This information sheet is directed toward those involved in the care and use of mustelids.
The Occupational Health and Safety Program is designed to inform individuals who work with animals about potential zoonoses (diseases of animals transmissible to humans), personal hygiene and other potential hazards associated with animal exposure.
Potential Zoonotic Diseases
These furbearers are the smallest members of the family Mustelidae. Most mustelids consume flesh, while others feed on a high proportion of insects or other invertebrates. They are often quick, agile, and extremely effective predators with very sharp teeth. Their primary risk to humans is their bite and, in the wild, their potential for transmitting rabies. Some of the zoonotic diseases associated with mustelids are:
Rabies: Rabies virus (rhabdovirus) can infect almost any mammal. The source of infection to people is an infected animal. The virus is shed in saliva 1-14 days before clinical symptoms develop. Any random-source (animal with an unknown clinical history) or wild animal exhibiting central nervous system signs that are progressive should be considered suspect for rabies. Transmission is through direct contact with saliva, mucus membranes, or blood, e.g. bite, or saliva on an open wound. The incubation period is from 2 to 8 weeks, possibly longer. Symptoms are pain at the site of the bite, followed by numbness. The skin becomes quite sensitive to temperature changes and laryngeal spasms are present. Muscle spasms, extreme excitability, and convulsions occur. Rabies in unvaccinated people is almost invariably fatal. Rabies vaccine is available through Occupational Health Services.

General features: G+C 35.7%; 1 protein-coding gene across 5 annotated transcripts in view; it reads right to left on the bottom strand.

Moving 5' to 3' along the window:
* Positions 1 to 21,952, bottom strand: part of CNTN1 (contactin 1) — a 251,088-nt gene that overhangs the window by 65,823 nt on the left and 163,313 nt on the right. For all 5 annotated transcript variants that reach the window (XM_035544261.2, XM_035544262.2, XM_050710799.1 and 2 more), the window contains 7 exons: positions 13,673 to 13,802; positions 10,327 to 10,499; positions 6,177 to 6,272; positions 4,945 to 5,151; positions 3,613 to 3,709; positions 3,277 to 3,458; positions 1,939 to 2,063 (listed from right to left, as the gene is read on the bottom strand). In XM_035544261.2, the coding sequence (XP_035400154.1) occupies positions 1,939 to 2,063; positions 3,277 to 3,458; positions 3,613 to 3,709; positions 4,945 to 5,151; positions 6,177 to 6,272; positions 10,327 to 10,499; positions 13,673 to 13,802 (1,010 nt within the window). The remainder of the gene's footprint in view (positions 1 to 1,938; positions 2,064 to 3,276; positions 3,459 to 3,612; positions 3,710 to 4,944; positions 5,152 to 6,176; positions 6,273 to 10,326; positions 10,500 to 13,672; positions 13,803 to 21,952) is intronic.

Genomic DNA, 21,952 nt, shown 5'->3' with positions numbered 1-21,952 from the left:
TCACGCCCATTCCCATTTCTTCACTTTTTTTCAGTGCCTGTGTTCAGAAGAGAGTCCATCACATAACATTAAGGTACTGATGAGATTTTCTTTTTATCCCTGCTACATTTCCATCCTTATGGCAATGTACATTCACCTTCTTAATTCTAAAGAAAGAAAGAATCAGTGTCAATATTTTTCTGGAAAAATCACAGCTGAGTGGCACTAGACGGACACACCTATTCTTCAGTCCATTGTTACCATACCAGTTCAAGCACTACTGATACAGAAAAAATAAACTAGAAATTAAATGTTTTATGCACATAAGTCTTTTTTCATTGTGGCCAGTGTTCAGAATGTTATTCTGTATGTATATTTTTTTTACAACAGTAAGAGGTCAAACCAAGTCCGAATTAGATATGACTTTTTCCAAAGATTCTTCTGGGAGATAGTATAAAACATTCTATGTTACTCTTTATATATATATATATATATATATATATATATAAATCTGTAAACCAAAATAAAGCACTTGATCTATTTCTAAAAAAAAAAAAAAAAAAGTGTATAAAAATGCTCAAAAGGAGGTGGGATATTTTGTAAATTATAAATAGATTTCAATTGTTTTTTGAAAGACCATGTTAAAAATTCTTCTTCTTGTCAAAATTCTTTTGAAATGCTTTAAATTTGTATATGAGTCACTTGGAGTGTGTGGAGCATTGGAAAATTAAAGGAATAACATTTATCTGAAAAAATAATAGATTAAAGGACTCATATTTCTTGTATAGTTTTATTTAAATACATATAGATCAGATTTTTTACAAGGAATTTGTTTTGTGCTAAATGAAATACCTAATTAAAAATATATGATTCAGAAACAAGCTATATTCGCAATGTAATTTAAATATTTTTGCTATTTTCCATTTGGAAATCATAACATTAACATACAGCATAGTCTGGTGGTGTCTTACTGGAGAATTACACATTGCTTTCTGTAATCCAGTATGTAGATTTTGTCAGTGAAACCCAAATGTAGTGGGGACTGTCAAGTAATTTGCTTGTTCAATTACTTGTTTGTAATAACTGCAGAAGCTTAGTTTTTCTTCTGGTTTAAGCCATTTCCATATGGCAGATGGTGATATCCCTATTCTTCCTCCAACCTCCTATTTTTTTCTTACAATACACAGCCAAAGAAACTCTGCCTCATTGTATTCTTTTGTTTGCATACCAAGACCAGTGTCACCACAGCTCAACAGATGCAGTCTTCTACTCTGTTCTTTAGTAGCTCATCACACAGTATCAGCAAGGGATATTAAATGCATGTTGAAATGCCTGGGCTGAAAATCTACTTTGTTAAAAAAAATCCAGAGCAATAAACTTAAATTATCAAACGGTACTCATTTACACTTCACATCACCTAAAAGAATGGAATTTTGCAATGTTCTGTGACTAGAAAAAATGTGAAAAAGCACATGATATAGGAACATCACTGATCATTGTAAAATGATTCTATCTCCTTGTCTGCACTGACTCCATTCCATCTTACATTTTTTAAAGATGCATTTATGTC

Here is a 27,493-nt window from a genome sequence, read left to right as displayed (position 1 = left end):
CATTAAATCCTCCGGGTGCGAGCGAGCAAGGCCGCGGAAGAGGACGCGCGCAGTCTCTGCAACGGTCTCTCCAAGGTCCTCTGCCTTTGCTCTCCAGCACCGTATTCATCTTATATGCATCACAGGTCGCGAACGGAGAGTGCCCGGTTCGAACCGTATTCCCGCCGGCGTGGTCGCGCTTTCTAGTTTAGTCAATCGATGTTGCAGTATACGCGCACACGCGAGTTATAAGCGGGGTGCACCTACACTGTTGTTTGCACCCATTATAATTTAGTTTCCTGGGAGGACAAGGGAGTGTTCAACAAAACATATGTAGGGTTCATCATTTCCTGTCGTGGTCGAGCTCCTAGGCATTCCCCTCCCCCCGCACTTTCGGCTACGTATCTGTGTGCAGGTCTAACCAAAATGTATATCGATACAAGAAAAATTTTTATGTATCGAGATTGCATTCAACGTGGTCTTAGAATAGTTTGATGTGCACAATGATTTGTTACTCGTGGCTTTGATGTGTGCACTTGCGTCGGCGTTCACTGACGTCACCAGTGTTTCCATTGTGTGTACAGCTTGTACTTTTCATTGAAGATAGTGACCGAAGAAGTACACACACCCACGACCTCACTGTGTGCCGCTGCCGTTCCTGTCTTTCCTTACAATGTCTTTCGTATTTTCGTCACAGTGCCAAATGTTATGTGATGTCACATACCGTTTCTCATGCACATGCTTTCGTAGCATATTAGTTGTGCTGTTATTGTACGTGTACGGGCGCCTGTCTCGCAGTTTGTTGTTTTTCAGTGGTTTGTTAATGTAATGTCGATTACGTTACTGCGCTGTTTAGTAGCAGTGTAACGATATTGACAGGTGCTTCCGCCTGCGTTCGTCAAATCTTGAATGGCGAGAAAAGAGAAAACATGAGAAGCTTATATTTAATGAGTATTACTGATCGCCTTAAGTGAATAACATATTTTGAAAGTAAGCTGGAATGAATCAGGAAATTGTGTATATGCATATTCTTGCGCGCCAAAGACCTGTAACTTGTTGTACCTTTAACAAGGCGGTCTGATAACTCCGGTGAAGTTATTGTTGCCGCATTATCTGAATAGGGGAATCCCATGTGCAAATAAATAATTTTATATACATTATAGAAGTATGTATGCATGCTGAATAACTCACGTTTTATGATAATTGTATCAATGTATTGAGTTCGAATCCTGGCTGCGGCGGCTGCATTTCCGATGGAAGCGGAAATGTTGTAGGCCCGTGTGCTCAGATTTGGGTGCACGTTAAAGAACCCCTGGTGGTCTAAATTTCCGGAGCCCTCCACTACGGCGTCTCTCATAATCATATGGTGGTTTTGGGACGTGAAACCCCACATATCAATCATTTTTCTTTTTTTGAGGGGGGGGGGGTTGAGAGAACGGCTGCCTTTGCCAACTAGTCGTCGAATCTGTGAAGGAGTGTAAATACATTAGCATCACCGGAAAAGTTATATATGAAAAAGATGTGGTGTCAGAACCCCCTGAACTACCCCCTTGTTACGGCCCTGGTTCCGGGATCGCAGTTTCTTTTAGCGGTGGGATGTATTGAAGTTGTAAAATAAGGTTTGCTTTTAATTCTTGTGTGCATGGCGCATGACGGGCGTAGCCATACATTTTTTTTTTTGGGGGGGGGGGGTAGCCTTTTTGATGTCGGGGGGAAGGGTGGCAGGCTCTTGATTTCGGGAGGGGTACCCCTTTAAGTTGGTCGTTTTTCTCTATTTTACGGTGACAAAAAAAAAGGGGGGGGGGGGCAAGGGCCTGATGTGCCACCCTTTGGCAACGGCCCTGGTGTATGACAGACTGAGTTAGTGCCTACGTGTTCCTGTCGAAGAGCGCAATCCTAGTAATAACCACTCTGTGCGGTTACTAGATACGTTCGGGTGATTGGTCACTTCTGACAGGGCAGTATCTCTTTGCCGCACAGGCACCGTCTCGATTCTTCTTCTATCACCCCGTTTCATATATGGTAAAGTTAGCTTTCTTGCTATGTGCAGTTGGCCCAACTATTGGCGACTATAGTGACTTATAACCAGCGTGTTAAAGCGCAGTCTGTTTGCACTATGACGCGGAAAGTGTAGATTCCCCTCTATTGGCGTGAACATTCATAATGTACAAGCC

Salmonellosis: It is a disease caused by the bacteria species Salmonella. It is one of the most common zoonotic diseases in humans. Birds and reptiles (especially iguanas) are the animals most frequently associated with Salmonella. Most people typically contract the disease by consuming food or water contaminated with the bacteria. Symptoms include diarrhea (usually watery and occasionally bloody), nausea, vomiting, fever, chills, and abdominal cramps. If the bacteria leaves the blood stream and enters the central nervous system, meningitis/encephalitis may develop. Salmonellosis is a very serious disease in humans, especially for young children and people with compromised immune systems.
Campylobacter: This is a gram-negative bacterium that has a worldwide distribution. Although most cases of human campylobacteriosis are of unknown origin, transmission is thought to occur by the fecal-oral route, through contamination of food or water, or by direct contact with infected fecal material. The organism has also been isolated from houseflies. Campylobacter is shed in the feces for at least six weeks after infection. Symptoms are acute gastrointestinal illness (diarrhea with or without blood, abdominal pain, and fever). It may cause pseudoappendicitis and, rarely, septicemia and arthritis. Usually, it is a brief self-limiting disease that can be treated with antibiotics.
How to Protect Yourself
- Wash your hands. The single most effective preventative measure that can be taken is thorough, regular hand washing. Wash hands and arms after handling any animal, their bedding, cages, or contaminated water. Never smoke, drink or eat in the animal rooms or before washing your hands.
- Wear gloves. If you are in a situation in which you will handle mustelids, wear sturdy impervious gloves.
- Seek Medical Attention Promptly. If you are injured on the job, promptly report the accident to your supervisor even if it seems relatively minor. Minor cuts and abrasions should be immediately cleansed with antibacterial soap and then protected from exposure to dirt. All mustelid bites should receive medical attention. For more serious injuries or if there are any questions, contact Occupational Health Services.
- Tell your physician you work with mustelids. Whenever you are ill, even if you're not certain that the illness is work-related, always mention to your physician that you work with mustelids. Many zoonotic diseases have flu-like symptoms and would not normally be suspected. Your physician needs this information to make an accurate diagnosis. Questions regarding personal human health should be answered by your physician.